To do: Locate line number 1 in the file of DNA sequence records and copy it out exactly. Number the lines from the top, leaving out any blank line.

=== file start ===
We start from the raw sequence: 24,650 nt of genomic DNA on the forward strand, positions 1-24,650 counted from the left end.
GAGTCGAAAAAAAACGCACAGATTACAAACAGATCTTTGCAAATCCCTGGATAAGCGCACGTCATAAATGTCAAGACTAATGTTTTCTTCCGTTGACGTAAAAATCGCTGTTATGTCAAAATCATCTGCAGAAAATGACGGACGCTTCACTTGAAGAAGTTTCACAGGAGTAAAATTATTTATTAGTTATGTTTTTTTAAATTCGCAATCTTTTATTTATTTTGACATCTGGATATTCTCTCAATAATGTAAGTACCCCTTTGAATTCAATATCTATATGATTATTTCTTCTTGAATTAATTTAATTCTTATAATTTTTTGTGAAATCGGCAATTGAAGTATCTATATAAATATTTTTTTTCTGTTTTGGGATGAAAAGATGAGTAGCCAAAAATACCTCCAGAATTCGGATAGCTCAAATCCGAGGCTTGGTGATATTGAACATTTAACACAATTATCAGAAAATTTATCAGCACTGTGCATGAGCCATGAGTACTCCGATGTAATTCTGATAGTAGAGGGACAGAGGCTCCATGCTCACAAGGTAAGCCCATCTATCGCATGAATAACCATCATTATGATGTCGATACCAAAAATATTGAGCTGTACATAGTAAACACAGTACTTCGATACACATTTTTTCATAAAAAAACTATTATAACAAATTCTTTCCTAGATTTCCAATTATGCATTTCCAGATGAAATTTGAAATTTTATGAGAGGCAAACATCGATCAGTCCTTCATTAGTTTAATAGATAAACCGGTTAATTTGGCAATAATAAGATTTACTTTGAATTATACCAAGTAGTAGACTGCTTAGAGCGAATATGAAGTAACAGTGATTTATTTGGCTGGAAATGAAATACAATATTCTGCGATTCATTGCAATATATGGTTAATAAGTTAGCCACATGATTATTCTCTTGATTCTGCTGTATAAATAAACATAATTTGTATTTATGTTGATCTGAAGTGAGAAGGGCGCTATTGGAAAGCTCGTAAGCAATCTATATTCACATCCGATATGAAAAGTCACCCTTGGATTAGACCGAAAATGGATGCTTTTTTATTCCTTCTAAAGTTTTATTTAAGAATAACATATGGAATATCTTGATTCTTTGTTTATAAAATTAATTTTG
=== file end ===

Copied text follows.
We start from the raw sequence: 24,650 nt of genomic DNA on the forward strand, positions 1-24,650 counted from the left end.